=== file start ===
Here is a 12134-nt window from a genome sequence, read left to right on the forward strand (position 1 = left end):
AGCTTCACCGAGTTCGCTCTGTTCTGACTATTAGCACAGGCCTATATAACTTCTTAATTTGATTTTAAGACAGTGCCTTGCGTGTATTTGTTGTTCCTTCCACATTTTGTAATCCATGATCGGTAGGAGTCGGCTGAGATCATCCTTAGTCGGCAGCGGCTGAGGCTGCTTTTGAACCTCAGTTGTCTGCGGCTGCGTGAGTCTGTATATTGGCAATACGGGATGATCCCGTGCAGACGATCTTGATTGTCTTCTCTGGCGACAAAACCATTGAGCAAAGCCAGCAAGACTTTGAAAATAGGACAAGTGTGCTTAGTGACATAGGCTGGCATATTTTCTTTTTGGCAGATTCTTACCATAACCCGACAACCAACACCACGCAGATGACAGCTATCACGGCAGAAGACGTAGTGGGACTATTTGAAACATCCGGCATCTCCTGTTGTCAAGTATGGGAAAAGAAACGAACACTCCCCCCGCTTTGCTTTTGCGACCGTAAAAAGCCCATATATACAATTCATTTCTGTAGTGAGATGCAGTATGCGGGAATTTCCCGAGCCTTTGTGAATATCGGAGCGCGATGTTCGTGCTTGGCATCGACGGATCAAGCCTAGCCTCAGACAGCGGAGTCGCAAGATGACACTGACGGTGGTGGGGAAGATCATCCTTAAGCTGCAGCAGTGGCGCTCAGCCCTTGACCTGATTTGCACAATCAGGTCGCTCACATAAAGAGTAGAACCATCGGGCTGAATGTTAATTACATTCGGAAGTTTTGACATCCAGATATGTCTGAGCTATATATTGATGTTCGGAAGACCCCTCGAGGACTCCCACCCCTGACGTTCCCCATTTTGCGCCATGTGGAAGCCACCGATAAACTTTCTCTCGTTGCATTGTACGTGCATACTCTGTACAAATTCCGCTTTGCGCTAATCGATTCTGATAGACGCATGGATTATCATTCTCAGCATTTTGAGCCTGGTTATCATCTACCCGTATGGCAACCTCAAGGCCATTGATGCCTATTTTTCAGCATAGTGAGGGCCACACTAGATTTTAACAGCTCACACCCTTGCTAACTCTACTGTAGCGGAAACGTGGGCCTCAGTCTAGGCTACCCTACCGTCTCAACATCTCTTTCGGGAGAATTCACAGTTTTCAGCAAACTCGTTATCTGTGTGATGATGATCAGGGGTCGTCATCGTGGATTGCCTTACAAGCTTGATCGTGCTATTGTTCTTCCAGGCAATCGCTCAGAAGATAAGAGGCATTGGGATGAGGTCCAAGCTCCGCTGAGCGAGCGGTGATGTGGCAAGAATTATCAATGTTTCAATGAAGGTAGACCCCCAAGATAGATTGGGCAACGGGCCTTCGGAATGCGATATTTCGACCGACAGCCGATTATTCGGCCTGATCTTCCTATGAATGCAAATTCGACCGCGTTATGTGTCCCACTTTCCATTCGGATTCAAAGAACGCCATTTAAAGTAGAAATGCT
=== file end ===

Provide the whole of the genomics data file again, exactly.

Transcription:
Here is a 12134-nt window from a genome sequence, read left to right on the forward strand (position 1 = left end):
AGCTTCACCGAGTTCGCTCTGTTCTGACTATTAGCACAGGCCTATATAACTTCTTAATTTGATTTTAAGACAGTGCCTTGCGTGTATTTGTTGTTCCTTCCACATTTTGTAATCCATGATCGGTAGGAGTCGGCTGAGATCATCCTTAGTCGGCAGCGGCTGAGGCTGCTTTTGAACCTCAGTTGTCTGCGGCTGCGTGAGTCTGTATATTGGCAATACGGGATGATCCCGTGCAGACGATCTTGATTGTCTTCTCTGGCGACAAAACCATTGAGCAAAGCCAGCAAGACTTTGAAAATAGGACAAGTGTGCTTAGTGACATAGGCTGGCATATTTTCTTTTTGGCAGATTCTTACCATAACCCGACAACCAACACCACGCAGATGACAGCTATCACGGCAGAAGACGTAGTGGGACTATTTGAAACATCCGGCATCTCCTGTTGTCAAGTATGGGAAAAGAAACGAACACTCCCCCCGCTTTGCTTTTGCGACCGTAAAAAGCCCATATATACAATTCATTTCTGTAGTGAGATGCAGTATGCGGGAATTTCCCGAGCCTTTGTGAATATCGGAGCGCGATGTTCGTGCTTGGCATCGACGGATCAAGCCTAGCCTCAGACAGCGGAGTCGCAAGATGACACTGACGGTGGTGGGGAAGATCATCCTTAAGCTGCAGCAGTGGCGCTCAGCCCTTGACCTGATTTGCACAATCAGGTCGCTCACATAAAGAGTAGAACCATCGGGCTGAATGTTAATTACATTCGGAAGTTTTGACATCCAGATATGTCTGAGCTATATATTGATGTTCGGAAGACCCCTCGAGGACTCCCACCCCTGACGTTCCCCATTTTGCGCCATGTGGAAGCCACCGATAAACTTTCTCTCGTTGCATTGTACGTGCATACTCTGTACAAATTCCGCTTTGCGCTAATCGATTCTGATAGACGCATGGATTATCATTCTCAGCATTTTGAGCCTGGTTATCATCTACCCGTATGGCAACCTCAAGGCCATTGATGCCTATTTTTCAGCATAGTGAGGGCCACACTAGATTTTAACAGCTCACACCCTTGCTAACTCTACTGTAGCGGAAACGTGGGCCTCAGTCTAGGCTACCCTACCGTCTCAACATCTCTTTCGGGAGAATTCACAGTTTTCAGCAAACTCGTTATCTGTGTGATGATGATCAGGGGTCGTCATCGTGGATTGCCTTACAAGCTTGATCGTGCTATTGTTCTTCCAGGCAATCGCTCAGAAGATAAGAGGCATTGGGATGAGGTCCAAGCTCCGCTGAGCGAGCGGTGATGTGGCAAGAATTATCAATGTTTCAATGAAGGTAGACCCCCAAGATAGATTGGGCAACGGGCCTTCGGAATGCGATATTTCGACCGACAGCCGATTATTCGGCCTGATCTTCCTATGAATGCAAATTCGACCGCGTTATGTGTCCCACTTTCCATTCGGATTCAAAGAACGCCATTTAAAGTAGAAATGCT